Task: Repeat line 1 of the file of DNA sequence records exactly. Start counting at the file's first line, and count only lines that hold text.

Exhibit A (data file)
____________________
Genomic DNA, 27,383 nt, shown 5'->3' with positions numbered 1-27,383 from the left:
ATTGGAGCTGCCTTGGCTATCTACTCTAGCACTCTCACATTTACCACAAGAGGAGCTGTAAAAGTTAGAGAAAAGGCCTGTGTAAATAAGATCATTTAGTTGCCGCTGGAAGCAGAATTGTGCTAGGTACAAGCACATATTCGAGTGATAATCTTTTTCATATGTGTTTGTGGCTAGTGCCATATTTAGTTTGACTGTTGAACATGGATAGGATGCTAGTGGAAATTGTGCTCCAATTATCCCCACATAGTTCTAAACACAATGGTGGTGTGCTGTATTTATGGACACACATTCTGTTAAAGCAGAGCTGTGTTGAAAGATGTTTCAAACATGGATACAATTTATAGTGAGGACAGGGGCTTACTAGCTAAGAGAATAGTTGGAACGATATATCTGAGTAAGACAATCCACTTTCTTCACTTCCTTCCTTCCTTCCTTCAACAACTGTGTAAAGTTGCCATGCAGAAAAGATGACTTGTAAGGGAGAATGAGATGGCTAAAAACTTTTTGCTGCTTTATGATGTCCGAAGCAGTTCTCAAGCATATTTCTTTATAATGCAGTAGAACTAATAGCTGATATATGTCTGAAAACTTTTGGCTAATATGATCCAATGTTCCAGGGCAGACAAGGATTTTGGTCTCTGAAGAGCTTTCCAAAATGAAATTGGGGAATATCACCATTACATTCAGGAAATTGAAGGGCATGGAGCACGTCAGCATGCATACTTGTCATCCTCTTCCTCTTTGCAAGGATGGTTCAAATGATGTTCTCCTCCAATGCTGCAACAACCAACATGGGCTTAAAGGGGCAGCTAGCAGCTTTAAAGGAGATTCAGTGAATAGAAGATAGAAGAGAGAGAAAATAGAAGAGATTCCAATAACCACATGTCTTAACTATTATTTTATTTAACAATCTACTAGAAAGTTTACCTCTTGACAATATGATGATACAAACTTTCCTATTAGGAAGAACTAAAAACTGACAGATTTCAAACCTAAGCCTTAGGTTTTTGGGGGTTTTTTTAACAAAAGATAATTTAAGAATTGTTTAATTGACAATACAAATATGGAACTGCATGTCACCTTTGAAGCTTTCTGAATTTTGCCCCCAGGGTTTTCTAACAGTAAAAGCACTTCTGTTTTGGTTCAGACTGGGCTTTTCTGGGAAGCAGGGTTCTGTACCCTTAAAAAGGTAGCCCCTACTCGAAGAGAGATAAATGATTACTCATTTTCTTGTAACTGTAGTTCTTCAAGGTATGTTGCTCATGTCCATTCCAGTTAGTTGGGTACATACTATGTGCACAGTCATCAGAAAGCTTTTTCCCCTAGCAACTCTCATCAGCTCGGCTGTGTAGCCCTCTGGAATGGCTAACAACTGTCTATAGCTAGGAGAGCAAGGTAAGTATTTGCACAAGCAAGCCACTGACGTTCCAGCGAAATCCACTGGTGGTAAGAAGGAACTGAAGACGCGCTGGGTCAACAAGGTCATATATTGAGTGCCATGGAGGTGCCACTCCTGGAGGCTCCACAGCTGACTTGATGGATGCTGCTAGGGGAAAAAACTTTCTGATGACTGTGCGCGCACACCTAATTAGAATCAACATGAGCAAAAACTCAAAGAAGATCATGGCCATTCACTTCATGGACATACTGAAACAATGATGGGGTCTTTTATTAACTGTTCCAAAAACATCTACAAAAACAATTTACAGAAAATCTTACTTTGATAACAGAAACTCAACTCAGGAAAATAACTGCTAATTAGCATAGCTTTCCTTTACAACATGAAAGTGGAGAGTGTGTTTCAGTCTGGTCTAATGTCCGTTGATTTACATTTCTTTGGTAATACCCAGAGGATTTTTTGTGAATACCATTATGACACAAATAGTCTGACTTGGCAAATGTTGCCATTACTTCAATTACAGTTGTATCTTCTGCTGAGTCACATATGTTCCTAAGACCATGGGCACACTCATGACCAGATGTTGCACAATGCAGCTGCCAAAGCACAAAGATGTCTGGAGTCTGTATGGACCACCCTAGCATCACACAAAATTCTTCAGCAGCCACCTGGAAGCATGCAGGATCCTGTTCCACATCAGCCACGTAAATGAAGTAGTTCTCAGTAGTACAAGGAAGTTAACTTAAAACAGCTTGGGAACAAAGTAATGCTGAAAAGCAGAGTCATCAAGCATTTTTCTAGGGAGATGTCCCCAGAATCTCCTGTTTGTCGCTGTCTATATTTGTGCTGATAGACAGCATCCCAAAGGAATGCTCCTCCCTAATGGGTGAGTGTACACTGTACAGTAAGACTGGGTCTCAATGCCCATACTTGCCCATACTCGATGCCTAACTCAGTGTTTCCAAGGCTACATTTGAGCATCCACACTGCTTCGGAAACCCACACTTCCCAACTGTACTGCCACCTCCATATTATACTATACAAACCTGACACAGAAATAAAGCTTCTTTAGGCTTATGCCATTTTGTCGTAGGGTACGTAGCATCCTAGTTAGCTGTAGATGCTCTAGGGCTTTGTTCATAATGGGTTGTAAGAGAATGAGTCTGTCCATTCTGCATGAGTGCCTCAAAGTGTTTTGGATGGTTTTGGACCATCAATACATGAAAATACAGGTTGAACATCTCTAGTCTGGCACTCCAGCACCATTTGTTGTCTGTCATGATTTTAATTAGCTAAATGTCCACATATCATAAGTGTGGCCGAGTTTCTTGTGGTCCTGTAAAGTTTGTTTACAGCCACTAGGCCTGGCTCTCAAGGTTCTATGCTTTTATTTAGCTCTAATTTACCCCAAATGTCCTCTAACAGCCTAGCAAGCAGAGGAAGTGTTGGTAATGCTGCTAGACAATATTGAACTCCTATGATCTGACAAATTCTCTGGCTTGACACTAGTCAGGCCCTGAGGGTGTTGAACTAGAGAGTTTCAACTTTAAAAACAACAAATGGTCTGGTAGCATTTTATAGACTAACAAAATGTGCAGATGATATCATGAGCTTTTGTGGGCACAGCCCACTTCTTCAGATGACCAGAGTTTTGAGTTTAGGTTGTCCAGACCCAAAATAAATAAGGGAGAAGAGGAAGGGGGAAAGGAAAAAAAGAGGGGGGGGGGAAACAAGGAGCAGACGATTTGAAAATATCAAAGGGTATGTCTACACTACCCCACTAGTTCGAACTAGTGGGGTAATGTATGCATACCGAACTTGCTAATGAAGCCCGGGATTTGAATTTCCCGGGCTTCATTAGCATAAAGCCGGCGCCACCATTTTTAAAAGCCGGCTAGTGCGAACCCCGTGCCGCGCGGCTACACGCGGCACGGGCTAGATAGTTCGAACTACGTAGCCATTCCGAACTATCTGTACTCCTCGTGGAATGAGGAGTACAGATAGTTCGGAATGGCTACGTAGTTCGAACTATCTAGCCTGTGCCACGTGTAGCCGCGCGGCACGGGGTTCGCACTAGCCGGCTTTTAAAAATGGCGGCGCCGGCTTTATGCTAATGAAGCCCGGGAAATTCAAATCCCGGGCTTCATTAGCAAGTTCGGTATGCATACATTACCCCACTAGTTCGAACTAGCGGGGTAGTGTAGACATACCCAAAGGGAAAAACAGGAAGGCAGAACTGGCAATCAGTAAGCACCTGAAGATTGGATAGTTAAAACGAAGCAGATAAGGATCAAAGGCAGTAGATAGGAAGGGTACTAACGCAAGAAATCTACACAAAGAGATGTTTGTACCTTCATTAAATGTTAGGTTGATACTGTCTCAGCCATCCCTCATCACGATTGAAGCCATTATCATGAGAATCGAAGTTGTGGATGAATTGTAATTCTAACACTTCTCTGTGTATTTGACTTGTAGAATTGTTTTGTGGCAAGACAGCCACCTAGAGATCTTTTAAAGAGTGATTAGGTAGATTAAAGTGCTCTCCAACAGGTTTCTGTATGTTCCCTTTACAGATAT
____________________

Genomic DNA, 27,383 nt, shown 5'->3' with positions numbered 1-27,383 from the left: